THE ASSOCIATION OF PSYCHOSOCIAL HEALTH WITH METABOLIC SYNDROME AMONG SCHOOL TEACHERS IN THE STATE OF MALACCA
Received 2020-12-15; Accepted 2021-09-11; Published 2022-07-01
Keywords:Malaysia, metabolic syndrome, social support, working adults
Background: Metabolic syndrome (MS) is a major public health challenge worldwide. The risks of MS and chronic diseases are further escalated with the increasing burden of psychological health. This was a cross-sectional study aimed to investigate the relationship between socio-demographic, lifestyle and psychological factors and MS, as well as the independent relationship between social support and MS among school teachers in Malaysia.
Methodology: Multi-stage sampling was used to recruit participants from the state of Malacca, Malaysia. Data on socio-demographics, lifestyle factors and psychological health were obtained using self-administered questionnaires, including Short-form International Physical Activity Questionnaire (IPAQ), Depression, Anxiety and Stress Scale (DASS-21), Job content questionnaire (JCQ) and the revised 8-item Malay version of the Multidimensional Scale Perceived Social Support (MSPSS-M). Anthropometric measurements and metabolic risk assessment were conducted. Univariate analysis followed by multiple logistic regressions was conducted using complex sample logistic regression analysis.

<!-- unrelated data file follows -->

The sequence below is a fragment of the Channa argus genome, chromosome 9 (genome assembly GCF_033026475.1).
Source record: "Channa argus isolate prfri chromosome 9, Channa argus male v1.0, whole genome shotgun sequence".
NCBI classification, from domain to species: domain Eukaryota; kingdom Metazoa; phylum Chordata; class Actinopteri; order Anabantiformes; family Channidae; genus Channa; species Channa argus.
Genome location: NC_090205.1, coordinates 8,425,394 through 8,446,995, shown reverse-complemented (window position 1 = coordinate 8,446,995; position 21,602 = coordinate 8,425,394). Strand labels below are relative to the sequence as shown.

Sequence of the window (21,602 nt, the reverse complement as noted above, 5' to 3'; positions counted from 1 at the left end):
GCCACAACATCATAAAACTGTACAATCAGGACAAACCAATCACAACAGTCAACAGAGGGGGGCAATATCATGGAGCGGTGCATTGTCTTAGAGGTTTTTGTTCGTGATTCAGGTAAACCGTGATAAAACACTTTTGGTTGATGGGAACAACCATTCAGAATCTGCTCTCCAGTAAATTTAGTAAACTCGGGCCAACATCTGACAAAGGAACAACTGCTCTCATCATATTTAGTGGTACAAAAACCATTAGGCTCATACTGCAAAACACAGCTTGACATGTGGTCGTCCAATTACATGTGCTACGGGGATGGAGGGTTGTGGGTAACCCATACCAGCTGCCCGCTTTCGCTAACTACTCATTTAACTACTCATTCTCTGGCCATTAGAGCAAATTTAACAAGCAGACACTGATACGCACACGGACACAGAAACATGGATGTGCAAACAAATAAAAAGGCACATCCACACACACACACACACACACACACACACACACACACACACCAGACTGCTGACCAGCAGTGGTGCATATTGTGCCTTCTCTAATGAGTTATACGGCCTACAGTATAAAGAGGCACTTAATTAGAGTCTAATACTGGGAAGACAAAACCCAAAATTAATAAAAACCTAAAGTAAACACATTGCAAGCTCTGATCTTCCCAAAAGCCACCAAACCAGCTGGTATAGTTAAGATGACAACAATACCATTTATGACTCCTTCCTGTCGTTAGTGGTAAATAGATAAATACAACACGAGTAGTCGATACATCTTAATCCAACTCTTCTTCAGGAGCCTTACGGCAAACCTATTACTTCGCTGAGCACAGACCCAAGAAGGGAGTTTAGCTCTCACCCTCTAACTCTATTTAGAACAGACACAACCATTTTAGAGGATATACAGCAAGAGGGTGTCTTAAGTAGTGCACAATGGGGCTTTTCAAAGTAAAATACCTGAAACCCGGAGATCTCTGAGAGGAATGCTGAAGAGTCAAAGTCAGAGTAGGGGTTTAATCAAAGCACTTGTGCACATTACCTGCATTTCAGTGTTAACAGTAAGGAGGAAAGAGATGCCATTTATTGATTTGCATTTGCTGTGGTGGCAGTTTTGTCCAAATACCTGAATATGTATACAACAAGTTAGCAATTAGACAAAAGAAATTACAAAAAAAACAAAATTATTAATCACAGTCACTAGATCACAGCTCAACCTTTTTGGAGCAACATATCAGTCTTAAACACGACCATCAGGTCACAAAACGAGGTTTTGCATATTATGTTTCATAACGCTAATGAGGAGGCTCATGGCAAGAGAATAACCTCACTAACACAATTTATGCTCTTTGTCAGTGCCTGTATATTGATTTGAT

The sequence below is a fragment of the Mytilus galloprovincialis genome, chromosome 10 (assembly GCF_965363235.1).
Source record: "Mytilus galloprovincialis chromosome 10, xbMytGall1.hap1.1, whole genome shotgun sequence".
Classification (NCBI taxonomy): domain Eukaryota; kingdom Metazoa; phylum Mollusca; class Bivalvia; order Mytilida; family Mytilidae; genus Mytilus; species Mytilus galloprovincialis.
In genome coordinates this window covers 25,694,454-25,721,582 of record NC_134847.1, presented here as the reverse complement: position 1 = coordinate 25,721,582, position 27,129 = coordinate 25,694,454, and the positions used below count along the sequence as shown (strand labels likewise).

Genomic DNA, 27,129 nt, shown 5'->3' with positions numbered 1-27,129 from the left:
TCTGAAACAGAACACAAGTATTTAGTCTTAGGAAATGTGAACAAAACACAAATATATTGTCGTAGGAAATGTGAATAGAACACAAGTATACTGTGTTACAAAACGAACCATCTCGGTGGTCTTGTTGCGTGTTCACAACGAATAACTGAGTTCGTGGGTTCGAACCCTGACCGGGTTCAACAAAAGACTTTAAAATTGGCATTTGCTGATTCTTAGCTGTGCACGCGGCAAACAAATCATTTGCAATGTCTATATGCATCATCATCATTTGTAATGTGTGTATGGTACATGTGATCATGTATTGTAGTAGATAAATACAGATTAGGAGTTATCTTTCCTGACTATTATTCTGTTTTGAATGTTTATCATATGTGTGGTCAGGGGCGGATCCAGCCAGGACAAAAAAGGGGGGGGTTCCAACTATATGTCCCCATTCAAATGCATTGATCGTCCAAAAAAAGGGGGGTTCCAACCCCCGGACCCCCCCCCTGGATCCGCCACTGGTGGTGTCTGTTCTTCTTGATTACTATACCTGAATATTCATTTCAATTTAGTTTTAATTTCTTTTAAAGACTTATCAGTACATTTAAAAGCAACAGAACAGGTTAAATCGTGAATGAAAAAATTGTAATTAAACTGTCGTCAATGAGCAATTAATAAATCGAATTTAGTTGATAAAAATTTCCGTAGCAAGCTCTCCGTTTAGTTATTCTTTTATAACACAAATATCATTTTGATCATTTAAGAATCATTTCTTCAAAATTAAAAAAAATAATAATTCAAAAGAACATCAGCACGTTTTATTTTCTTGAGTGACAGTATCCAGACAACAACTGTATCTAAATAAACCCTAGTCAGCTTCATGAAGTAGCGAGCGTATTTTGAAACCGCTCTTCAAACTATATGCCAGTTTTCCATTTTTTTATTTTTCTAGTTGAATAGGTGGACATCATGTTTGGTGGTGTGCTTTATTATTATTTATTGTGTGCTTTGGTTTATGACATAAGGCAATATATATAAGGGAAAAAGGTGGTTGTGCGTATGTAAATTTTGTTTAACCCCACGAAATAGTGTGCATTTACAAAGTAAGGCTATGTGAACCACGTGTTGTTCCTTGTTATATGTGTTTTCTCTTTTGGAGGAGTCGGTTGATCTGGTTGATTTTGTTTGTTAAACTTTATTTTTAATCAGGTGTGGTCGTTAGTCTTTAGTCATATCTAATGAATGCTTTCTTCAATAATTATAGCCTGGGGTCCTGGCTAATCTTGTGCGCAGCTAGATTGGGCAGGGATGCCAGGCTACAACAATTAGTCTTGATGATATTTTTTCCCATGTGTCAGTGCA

Results: Of 1511 participants, the prevalence of MS was 23.3% (95% CI: 20.7, 26.1). MS was significantly associated with increasing age, male gender, Indian ethnicity, usage of saturated fats, lesser sleeping duration, job strain, iso-strain, and lower perceived social support. After adjusting for potential confounders, higher perceived social support from family, friends or both were significantly associated with the lower likelihood of MS by 4% (OR 0.96; 95% CI: 0.93, 0.98), 10% (OR 0.90; 95% CI: 0.85, 0.96) and 4% (OR 0.96; 95% CI: 0.94, 0.98), respectively.
Conclusion: Metabolic syndrome was associated with increasing age, male gender, Indian ethnicity, usage of saturated fats and lesser sleeping duration in our population. Psychological health such as job strain, iso strain as well as low social support may be modifiable risk factors for MS.
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